Native orchids are increasingly threatened by pressure from population growth and development but, nonetheless, still present a welcome surprise to observant hikers in every state and province. Compiled and illustrated by long-time orchid specialist Paul Martin Brown, these pocket guides to the lady's-slippers and ladies'-tresses are the first in a series that will cover all the wild orchids of the United States and Canada.Brown provides general distributional information, time of flowering, and habitat requirements for each species as well as a complete list of hybrids and the many different growth and color forms that can make identifying orchids so intriguing. For the lady's-slippers he includes information on 12 species, 2 additional varieties, and 6 hybrids; for the ladies'-tresses information on 26 species, 3 additional varieties, and 7 hybrids.Wild lady's-slippers grow from Alaska, with the spotted lady's-slipper, Cypripedium guttatum, to Texas, with the ivory-lipped lady's-slipper, C. kentuckiense; ladies'-tresses occur from British Columbia, with the hooded ladies'-tresses, Spiranthes romanzoffiana, to Florida, with Eaton's ladies'-tresses, S. eatonii. The species newest to science, the starry ladies'-tresses, S. stellata, is featured. Most of these species are easy to identify based upon their general appearance, range, and time of flowering. Answer three simple questions - when, where, and how does it grow? Then compare the living plant with the striking photos in these backpack-friendly laminated guides and consult the keys that Brown has created. Following these steps should enable both professional and amateur naturalists to achieve the satisfaction of identifying specific orchids in their native environment.
Wild plants may be as simple as a weedy patch in a garden or as complex as native forest in a bushy gully. A large proportion of Auckland?s living landscape is made up of urban plants growing without intentional human aid. Every kind of plant is different, in its form, its requirements and tolerances, its life history and its influence on other plants. In words, and in exquisite line drawings and colour photographs, this fascinating and approachable book by an expert in the field tells the story of 322 species that grow wild in New Zealand?s largest city.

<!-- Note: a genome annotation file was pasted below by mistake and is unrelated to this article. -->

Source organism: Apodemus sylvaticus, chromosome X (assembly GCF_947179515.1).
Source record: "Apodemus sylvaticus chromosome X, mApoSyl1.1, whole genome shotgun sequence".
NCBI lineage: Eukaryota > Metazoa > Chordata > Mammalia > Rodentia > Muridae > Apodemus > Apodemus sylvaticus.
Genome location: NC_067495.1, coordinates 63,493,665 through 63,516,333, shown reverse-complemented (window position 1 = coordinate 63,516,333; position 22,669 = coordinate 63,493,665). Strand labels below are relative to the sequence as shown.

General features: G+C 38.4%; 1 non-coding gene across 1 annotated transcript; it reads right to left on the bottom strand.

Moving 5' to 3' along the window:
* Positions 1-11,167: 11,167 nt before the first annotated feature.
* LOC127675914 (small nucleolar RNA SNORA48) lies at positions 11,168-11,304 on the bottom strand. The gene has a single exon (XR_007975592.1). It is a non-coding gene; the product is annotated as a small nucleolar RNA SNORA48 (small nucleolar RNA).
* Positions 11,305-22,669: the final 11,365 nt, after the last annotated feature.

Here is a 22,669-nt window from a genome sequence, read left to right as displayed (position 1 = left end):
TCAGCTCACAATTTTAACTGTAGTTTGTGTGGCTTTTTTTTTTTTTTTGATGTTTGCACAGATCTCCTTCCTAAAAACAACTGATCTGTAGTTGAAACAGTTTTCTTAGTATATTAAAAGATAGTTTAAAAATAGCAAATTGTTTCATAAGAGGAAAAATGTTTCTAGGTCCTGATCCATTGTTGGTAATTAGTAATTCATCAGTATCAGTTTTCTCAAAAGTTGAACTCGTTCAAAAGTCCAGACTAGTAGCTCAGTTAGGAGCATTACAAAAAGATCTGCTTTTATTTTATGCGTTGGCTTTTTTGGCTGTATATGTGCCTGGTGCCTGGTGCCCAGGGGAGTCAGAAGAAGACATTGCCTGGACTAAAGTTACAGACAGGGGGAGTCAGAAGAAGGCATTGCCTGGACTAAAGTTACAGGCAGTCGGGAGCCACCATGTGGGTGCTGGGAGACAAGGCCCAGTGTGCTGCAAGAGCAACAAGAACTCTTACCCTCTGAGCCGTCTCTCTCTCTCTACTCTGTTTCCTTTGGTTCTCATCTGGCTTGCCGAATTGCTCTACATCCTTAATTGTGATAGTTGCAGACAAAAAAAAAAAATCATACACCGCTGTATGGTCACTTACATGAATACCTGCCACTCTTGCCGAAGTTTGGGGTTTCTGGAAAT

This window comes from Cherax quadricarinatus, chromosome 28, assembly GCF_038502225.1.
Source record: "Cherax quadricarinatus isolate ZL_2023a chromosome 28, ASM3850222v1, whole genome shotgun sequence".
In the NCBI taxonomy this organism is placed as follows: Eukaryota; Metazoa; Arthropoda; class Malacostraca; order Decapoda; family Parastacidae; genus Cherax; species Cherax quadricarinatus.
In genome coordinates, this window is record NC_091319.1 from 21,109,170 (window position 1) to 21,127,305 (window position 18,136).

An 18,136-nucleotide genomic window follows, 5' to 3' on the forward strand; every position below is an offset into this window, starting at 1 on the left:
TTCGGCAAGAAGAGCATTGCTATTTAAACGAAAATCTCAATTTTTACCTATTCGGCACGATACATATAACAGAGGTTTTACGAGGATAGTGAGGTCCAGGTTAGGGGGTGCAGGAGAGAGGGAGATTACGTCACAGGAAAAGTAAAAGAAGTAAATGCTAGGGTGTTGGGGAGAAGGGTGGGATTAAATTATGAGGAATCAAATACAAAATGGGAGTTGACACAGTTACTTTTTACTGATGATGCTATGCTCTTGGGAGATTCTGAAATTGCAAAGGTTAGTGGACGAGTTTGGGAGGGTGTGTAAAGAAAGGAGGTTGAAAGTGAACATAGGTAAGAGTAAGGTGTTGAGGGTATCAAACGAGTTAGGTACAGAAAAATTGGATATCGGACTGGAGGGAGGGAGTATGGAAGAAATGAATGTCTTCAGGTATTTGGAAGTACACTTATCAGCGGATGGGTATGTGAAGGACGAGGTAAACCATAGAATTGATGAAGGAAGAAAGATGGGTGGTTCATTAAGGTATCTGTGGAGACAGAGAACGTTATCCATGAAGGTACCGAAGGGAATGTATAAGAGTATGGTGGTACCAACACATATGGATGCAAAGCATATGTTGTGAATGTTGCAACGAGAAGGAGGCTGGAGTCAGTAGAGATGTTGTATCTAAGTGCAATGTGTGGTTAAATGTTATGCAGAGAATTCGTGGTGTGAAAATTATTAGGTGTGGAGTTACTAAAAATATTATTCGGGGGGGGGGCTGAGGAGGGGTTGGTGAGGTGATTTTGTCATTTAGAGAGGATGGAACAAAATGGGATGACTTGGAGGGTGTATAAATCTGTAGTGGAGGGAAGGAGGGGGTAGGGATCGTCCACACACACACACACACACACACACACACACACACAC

This stunning collaboration between the noted garden writer Nancy Ross Hugo and the photographer Robert Llewellyn showcases the fruits of an effort begun in 2004 to research, locate, and photograph Virginia's most remarkable trees. Four years later, more than one thousand trees had been officially nominated to the project and many others suggested for possible inclusion. The results, presented in this elegant, four-color volume, are astounding. Hugo and Kirwan, the project coordinators, have selected a sample of trees and 'tree places' that illustrate the enormous variety, startling beauty, and fascinating history of Virginia's trees.Here you will see, through Llewellyn's incomparable lens, not only some of Virginia's largest trees, including a newly discovered national champion overcup oak in Isle of Wight County, but also some of the state's oldest, including baldcypress trees over 800 years old in Southampton County and red cedars over 450 years old in Giles. You will find unique trees like a willow oak in which a tricycle is embedded, fine specimens like the massive American beech in front of Sleepy Hollow Methodist Church in Falls Church, and outrageously shaped trees, like the water tupelos in the Cypress Bridge area of Southampton County. You will find trees associated with famous people and events as well as trees associated with ordinary people in extraordinary ways. Perhaps best of all, you will learn about communities that have gone to great lengths to protect their trees and about places where the public can visit some of the best trees and 'treescapes' in the state. Remarkable Trees of Virginia is a celebration of trees, but it doesn't dodge hard issues. In a section on urban forests, the authors describe the major problems facing trees in urban areas and point out strategies urban foresters are using to solve them. They describe the ecological services trees provide and issue a call for action both to protect trees in their existing habitats and to find more places where trees can 'grow large and long.'Hugo, Kirwan, and Llewellyn present a treasury of Virginia's trees that is, indeed, remarkable.
This is a revised and expanded edition of an authoritative guide to coastal wetland plants of the Northeast.First published in 1987, Ralph W. Tiner's A Field Guide to Coastal Wetland Plants of the Northeastern United States soon established itself as the definitive work on its subject. Now Tiner has prepared a revised and expanded edition, broadening the coverage both botanically and geographically. It emphasizes plant identification and includes descriptions of over 700 species and illustrations of approximately 550 species. More tidal wetland types are covered (beaches, rocky shores, and tidal swamps) and the geographic scope extends as far north as Canada's Maritime Provinces.